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Clark: Te Keke Tura Moriori Identity Trust Launch

Embargoed until 6.00 pm
Tuesday 17 June 2008


Rt Hon Helen Clark
Prime Minister


Address at
Launch of Te Keke Tura Moriori Identity Trust and Signing of the Gift Deed


Te Papa Marae
Wellington

6.00 pm

Tuesday 17 June 2008


Tena kotou, tena kotou, tena kotou

To Moriori - tchakat henu.

Greetings to everyone here tonight, especially the members of the Hokotehi Moriori Trust, and my ministerial and parliamentary colleagues.

And special greetings to the people gathered at Kopinga Marae who are with us by video-link.

I have fond memories of joining the people of Rekohu to open your Marae in January 2005. That whare, where you are tonight, is a special place. The design incorporates the hopo, the albatross with out-spread wings, a sacred bird of the Moriori.

The facilities at Rekohu were designed to provide a resource for the whole community, to host community events, and to even serve as a Civil Defence Emergency Centre.

The building of your marae was a long and arduous journey of fundraising, seeking sponsorship, donations of money and the ongoing support from local families, and families in New Zealand and further afield.

Tonight we mark an even longer and more arduous journey.

Shortly the Minister for the Community and Voluntary Sector, the Honourable Ruth Dyson, will give details of a significant government grant, and she will sign a Deed of Gift on behalf of the Crown.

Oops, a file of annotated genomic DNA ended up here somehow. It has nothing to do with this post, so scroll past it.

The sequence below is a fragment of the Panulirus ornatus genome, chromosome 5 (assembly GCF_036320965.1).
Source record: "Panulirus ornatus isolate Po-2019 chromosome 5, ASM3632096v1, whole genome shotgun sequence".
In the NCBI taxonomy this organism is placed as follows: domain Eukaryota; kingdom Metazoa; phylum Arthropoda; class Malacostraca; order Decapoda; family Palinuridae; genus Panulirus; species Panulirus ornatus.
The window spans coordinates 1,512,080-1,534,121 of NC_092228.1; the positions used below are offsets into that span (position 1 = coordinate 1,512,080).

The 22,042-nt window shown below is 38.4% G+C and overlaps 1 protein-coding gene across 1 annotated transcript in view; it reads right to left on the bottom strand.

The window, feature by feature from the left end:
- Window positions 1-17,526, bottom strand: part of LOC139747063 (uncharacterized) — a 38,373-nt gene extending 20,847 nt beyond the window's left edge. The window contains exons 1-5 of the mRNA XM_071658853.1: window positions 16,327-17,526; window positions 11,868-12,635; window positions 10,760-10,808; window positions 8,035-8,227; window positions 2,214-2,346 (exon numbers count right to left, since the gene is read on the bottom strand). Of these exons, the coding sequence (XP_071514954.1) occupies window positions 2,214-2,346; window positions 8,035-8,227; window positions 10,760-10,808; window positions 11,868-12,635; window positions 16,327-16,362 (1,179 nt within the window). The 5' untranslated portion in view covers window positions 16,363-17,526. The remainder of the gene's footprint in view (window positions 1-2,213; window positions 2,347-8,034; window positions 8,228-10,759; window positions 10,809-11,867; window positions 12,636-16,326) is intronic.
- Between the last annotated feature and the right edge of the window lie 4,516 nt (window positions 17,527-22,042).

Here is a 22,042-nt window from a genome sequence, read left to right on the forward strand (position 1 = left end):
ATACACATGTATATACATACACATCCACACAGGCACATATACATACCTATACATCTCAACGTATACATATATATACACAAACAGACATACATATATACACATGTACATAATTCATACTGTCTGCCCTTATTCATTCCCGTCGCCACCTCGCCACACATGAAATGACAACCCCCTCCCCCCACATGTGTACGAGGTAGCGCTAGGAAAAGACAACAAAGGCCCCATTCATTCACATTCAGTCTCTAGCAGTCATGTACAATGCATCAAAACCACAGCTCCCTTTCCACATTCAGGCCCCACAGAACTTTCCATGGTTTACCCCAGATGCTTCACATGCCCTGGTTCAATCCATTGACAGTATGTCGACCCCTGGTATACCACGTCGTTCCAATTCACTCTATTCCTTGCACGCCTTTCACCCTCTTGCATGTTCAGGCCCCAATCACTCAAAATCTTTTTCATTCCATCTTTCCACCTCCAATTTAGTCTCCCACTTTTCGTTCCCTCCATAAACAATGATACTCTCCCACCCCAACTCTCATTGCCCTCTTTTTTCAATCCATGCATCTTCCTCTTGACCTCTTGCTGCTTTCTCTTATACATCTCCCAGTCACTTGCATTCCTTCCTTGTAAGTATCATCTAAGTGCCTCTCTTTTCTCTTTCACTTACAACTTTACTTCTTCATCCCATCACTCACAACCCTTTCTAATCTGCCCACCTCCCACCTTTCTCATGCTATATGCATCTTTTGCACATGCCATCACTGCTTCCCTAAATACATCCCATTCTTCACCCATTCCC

The grant will create income for Te Keke Tura Moriori Identity Trust, the charitable entity which will work to preserve, revive, support, and promote Moriori identity.

The Trust Deed recognises the Moriori as ‘foundation people’ of the Chathams, by virtue of their ancestors being on Rekohu (Chatham Island) and Rangiauria (Pitt Island) for many centuries.

The Deed of Gift between the Crown and the Trust agrees that the revival of Moriori culture and identity is an important and worthwhile objective for the benefit of Moriori descendants and for the benefit of all people in New Zealand generally.

Achieving reconciliation is an important part of our development as a nation. We achieve that through the Treaty Settlement process and in many other ways too. In recent years we have sought reconciliation with those whose voices have not been heard in the past, including;

• the descendants of early Chinese people in New Zealand subjected to the poll-tax and other discrimination entrenched in New Zealand law and practice;
• the people of Samoa, among whose forebears were those who suffered because of actions of the New Zealand colonial administrators;
• those who have suffered abuse in the care of the state;
• Vietnam Veterans who were not properly acknowledged for their service in the name of New Zealand or well treated after their return home.

In order to reconcile, each party must have the strength and resources to take a full part in that process.

In the Moriori community we have seen strong determination to respect, value, and safeguard their ancient heritage. Their quest has been supported by many others of different backgrounds. I understand that the family of the late Michael King is represented here tonight, reminding us of the importance of New Zealanders across cultures working together to support each other.

The Crown, by its actions tonight, recognises the importance and the reality of Moriori cultural revival. All New Zealanders will benefit from the understanding of our history and Moriori culture which will result from this revival. Our future as New Zealanders together will be richer.

In closing I commend the work of the Moriori people to revive knowledge and understanding of their language, culture, and heritage. I wish you well in your endeavours for the future.

Thank you all. Me rongo.


ENDS

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